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By Kimberly Sogge on November 3, 2016.
The thinking mind often misbehaves, with unworkable results. A client brought a cartoon to me recently that was the perfect example of a misbehaving thinking mind.
Let’s imagine these two characters as thinking mind and as observing mind.
The thinking mind is conditioned to react based on past experiences. This mind, for good evolutionary reason, is hyper-attuned to threats to survival. As a consequence the attention of the thinking mind can become absorbed in catastrophizing, reviewing past traumas, ruminating on present threat cues (usually only tangentially related to past catastrophes and traumas), affirming negative beliefs about the self, and planning for future scenarios involving catastrophe and trauma. The problem is, all of the activities of the thinking mind tend to cause us to do the following unhelpful things: miss positive cues that could disconfirm our inflexible beliefs, leave the present moment, stay bound to past ineffective strategies, and become blind aspects of our selves, the world, and the future that could provide helpful and workable resources.
The observing mind or Being is one simple alternative to many of the unhelpful activities of the thinking mind. When we notice ourselves in thinking mind, we can shift to observing mind. Said another way, we can shift out of being lost in thought into finding ourselves in a state of being, or Awareness. Awareness is being with an experience rather than thinking about the experience.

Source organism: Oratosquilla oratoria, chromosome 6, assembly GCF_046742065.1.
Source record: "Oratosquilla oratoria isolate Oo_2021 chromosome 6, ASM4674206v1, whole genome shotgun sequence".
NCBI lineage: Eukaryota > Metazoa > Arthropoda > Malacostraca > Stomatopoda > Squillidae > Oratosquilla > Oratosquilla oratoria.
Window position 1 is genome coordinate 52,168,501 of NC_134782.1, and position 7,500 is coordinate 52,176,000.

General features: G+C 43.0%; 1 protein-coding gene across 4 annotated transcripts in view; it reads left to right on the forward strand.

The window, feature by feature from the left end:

Awareness is shifting out of evaluating, weighing, monetizing, measuring, and anticipating or reviewing, into opening our attention to what is.
Awareness can be cultivated through practice. You can develop awareness by bringing expanded open attention to the present moment, without judgment, noticing what is there. Start with the breath as an anchor to focus your awareness, then expand out to other foci over time. The practice of cultivating awareness is noticing when you have shifted back into thinking mind, and then returning attention to observing and being.
Want to cultivate being? Watch a dog. A dog is fully present, in a doggy way, unburdened with thinking or evaluation. A dog just is. One client of mind talked about shifting out of self criticism into “puppy mind”. Many of my clients find that their own dogs (or horses or cats) are great supports in learning how to view experience with the curiosity and enthusiasm of a puppy out on a walk. Animals are, as Eckhart Tolle describes, “guardians of being”. We have an important lesson to learn from animals: being trumps thinking.
Awareness is a way to be your own guardian of your own being. Awareness can be an effective pathway to creating psychological flexibility in many painful situations. Awareness is not passivity, it is returning to your own being in the present moment. Returning to your own being often means slowing down and accepting what is; however returning to your own being may also mean that you encounter a call to action. You may find that as your awareness grows, your being needs to take action on some important value in your life that your thinking mind has been ignoring. You may find that your being even needs to fight. However, when action is connected to being and to your deepest values through awareness, you may find that you have more psychological flexibility and that your chosen actions are more workable for you.
Try being, and discover for yourself what is true for you.
(Images from Guardians of Being by Eckhart Tolle & Patrick McDonnell)